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Racing Speed Daemons
The rain slicked down the window and blurred the dim lights outside. The muggy clinical heat of the hospital caused the wet leather jacket of James to steam slightly. People were looking at him as if the helmet in his hands was a severed head.
Jake was lying on his bed, beside James. Everything about him, his calm expression, his relaxed muscles and his comfortable slouch, made it look as if he would wake up any minute. But it had been five months since the crash, and Jake had never opened his eyes. James knew it too well, the longer his brother slept in his coma, the less likely he would ever come back.
James closed his eyes, trying to reminisce the good old days. Jake and he had used to be very happy playing sports everyday. Jake had always been an outstanding sportsman, impressing everybody with his agile movement and admirable speed. It had always been safe and secure back then. However, the moment James brought home his new motorbike, Jake had become a different man. He had been so fascinated by the machine such that he had spent hours after hours practicing riding it in the neighbourhood, neglecting his sports career. At first, James had been delighted to see Jake having fun, but when he realised that Jake had been possessed by the exhilarating and addictive speed of the race, he had become afraid. Something had gone in his beloved brother.
That fateful day still came back and haunted James in his sleep. Five months ago, Jake had asked James to race with him along the highway, and reluctantly he had agreed. They had walked their bikes towards the starting point, James deep in his thought. After putting on his helmet, Jake had reached eighty, one hundred, and even one hundred twenty miles per hour in just five minutes. James had tightened his grip on the handles, alarmed. He had tried to tell Jake to slow down through the thick glass of his helmet, but his brother had been really high; he had merely smirked before speeding up. When Jake reached one hundred and fifty miles per hour, James had decided to give up. He had pulled his brake and decided to wait for his aggressive brother to get his imaginary victory. He had sworn that it would be the last time he would ever race with Jake again; and true enough, it had been the last time he could ever race with Jake. It had happened in just a blink of an eye: Jake's uncontrollable motorbike had crashed right into an approaching truck on the highway; he had tried to jump out of the motorbike before it had crashed, and he had landed on the road, bleeding and broken. It had been too late to take him to the hospital. The blinding light of the truck would haunt James forever unless his brother came back from his coma.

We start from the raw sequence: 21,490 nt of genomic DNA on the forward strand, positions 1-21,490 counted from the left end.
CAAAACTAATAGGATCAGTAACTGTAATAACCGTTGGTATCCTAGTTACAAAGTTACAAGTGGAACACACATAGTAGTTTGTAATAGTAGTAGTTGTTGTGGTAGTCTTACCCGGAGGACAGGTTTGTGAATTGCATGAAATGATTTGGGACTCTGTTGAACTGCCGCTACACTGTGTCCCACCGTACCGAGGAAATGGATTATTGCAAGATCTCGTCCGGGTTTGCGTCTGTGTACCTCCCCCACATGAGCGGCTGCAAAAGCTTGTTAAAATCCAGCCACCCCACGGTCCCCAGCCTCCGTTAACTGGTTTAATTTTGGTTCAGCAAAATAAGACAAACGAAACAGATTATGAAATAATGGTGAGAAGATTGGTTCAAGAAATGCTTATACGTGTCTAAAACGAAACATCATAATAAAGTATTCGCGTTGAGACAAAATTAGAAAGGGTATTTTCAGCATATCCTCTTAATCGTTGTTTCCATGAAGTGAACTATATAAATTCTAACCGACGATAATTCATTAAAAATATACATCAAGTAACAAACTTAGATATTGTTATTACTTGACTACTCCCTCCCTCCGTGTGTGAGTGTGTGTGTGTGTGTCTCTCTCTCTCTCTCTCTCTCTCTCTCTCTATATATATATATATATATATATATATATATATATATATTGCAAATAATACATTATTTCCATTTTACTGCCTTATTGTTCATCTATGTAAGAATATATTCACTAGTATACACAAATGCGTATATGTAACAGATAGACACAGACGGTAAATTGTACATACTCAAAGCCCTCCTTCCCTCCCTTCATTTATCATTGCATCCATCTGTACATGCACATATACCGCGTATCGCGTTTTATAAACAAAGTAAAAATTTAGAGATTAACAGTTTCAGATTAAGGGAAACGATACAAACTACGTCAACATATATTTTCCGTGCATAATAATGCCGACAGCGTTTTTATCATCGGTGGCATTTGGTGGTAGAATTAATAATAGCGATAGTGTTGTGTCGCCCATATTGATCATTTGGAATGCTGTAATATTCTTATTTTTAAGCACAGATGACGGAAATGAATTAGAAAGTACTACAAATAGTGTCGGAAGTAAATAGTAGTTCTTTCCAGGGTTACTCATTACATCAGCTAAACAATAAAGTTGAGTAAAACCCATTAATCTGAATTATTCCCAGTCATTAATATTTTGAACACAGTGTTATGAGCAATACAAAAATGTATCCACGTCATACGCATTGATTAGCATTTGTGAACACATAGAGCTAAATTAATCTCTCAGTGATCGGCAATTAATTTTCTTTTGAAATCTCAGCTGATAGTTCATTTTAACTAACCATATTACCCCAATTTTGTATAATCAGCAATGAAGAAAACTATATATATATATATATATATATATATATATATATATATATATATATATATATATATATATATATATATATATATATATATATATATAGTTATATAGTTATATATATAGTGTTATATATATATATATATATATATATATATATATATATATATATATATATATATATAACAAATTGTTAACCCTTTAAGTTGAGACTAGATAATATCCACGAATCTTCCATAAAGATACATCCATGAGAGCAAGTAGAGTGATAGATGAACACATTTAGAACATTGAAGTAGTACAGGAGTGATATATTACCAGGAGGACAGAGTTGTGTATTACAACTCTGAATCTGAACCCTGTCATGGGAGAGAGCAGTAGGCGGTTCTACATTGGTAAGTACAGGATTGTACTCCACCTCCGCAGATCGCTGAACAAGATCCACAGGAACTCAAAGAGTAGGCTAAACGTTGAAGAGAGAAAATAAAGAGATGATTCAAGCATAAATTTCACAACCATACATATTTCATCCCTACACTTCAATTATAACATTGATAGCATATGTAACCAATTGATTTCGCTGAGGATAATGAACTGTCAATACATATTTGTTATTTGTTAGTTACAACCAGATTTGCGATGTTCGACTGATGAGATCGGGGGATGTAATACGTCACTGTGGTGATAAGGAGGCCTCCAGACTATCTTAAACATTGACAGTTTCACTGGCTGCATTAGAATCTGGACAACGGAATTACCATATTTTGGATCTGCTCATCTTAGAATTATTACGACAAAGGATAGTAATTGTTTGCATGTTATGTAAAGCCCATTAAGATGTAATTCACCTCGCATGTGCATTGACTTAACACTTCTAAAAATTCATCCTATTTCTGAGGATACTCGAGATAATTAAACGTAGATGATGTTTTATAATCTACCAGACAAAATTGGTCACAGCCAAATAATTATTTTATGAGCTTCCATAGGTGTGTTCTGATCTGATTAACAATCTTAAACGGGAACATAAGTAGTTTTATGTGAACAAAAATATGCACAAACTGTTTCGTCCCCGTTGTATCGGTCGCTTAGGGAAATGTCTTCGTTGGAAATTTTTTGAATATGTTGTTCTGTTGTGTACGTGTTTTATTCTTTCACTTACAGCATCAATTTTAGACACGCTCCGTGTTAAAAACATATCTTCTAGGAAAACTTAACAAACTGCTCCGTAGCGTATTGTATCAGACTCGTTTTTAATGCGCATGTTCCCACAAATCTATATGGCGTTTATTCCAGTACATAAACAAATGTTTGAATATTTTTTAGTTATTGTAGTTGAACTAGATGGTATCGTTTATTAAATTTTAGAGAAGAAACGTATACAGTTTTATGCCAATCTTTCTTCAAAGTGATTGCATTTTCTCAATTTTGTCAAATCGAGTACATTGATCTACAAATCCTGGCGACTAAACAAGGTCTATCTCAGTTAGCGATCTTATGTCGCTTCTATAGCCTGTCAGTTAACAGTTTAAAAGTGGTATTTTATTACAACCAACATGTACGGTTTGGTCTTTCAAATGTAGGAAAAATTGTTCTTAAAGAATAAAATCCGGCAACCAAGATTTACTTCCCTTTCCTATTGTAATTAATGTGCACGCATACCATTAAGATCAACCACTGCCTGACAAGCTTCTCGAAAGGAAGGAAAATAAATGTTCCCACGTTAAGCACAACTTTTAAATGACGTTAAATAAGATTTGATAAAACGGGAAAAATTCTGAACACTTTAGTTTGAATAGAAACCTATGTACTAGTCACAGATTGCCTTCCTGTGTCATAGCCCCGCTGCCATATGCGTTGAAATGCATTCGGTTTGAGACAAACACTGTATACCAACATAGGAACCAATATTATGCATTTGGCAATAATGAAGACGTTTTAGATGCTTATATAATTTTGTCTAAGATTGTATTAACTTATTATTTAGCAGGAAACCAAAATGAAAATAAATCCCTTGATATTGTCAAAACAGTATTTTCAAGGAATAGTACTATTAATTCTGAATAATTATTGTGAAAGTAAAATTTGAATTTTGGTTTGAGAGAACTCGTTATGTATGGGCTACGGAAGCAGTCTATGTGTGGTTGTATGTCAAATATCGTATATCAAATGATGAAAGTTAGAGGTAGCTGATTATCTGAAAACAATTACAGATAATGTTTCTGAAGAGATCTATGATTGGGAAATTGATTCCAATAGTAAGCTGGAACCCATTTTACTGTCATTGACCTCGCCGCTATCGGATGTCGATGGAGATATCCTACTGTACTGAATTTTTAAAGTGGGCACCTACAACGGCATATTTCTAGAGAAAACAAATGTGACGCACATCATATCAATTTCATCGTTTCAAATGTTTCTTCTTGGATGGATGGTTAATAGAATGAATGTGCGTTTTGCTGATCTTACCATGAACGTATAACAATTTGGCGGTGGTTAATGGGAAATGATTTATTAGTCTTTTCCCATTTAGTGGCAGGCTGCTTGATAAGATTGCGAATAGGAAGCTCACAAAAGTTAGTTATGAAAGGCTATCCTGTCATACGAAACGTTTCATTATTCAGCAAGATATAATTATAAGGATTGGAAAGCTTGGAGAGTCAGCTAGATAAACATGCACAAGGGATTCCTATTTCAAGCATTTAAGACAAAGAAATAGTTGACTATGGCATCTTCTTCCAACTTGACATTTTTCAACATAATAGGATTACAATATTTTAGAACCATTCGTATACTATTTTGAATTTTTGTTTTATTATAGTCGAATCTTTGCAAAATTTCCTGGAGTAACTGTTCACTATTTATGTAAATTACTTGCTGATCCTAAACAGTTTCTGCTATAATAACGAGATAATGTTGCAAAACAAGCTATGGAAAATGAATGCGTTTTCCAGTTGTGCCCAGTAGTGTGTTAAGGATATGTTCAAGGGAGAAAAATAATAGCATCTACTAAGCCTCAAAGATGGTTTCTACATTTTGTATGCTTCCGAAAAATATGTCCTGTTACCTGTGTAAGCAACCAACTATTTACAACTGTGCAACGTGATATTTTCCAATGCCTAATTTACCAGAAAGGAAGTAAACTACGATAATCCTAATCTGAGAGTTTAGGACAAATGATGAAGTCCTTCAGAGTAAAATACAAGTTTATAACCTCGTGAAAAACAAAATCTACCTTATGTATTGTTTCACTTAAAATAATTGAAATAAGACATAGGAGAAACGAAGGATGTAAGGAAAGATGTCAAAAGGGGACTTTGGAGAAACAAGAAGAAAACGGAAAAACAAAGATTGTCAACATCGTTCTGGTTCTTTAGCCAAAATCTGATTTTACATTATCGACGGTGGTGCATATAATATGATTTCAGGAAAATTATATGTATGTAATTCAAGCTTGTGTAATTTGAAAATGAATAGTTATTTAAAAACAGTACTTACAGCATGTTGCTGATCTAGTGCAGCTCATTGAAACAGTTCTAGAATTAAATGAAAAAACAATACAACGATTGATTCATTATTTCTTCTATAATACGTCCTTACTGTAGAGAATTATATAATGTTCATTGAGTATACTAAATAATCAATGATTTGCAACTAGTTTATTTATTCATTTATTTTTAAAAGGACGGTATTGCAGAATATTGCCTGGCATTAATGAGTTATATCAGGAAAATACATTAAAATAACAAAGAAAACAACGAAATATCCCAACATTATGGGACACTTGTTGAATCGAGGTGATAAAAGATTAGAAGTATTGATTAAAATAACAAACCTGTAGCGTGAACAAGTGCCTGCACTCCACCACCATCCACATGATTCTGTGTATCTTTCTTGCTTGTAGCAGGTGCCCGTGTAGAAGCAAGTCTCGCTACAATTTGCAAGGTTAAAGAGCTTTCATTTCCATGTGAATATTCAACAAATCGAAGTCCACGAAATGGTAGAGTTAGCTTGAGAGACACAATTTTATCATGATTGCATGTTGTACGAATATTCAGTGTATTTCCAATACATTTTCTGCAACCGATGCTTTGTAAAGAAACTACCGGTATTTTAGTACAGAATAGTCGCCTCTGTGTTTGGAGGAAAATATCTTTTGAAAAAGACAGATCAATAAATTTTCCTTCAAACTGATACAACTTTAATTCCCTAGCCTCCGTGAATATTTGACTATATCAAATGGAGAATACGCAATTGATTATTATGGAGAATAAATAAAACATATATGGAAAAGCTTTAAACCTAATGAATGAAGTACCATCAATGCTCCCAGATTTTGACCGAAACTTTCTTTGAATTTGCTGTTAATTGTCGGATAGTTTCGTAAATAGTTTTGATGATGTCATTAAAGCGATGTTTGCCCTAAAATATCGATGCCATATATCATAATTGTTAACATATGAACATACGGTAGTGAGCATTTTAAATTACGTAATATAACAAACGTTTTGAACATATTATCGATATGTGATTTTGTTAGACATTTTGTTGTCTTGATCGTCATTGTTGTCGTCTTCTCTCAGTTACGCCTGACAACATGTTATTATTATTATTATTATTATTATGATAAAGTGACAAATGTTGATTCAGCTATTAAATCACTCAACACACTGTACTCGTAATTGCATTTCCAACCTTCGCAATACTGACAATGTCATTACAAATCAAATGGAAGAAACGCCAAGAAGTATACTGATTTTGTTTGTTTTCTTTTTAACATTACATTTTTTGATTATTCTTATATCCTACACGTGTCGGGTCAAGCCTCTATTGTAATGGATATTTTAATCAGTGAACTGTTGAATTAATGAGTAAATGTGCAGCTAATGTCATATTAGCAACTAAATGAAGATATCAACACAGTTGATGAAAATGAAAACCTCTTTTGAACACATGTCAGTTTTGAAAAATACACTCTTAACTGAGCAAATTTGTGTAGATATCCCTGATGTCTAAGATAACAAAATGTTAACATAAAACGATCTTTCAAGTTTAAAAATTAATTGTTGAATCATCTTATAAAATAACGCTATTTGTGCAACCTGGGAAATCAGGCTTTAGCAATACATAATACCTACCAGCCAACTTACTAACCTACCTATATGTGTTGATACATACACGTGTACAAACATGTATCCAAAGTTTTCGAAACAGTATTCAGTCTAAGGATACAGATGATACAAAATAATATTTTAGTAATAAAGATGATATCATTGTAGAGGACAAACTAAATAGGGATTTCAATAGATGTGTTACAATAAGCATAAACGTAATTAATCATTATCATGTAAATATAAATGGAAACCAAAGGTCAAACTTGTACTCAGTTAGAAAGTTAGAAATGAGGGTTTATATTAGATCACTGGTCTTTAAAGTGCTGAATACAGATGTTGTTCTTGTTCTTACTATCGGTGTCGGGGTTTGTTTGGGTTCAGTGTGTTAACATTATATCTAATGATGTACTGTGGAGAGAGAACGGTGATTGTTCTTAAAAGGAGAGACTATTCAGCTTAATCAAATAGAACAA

The nurse showed James the exit way; time for visiting had been over. Jake was not a person anymore; he was just a piece of meat waiting to be rotten. Jake was not no longer there. Tears scalded his eyes as he came out into the rain-washed road. It was too late for remorse; James should never have surrendered his brother to the Speed Demons of racing.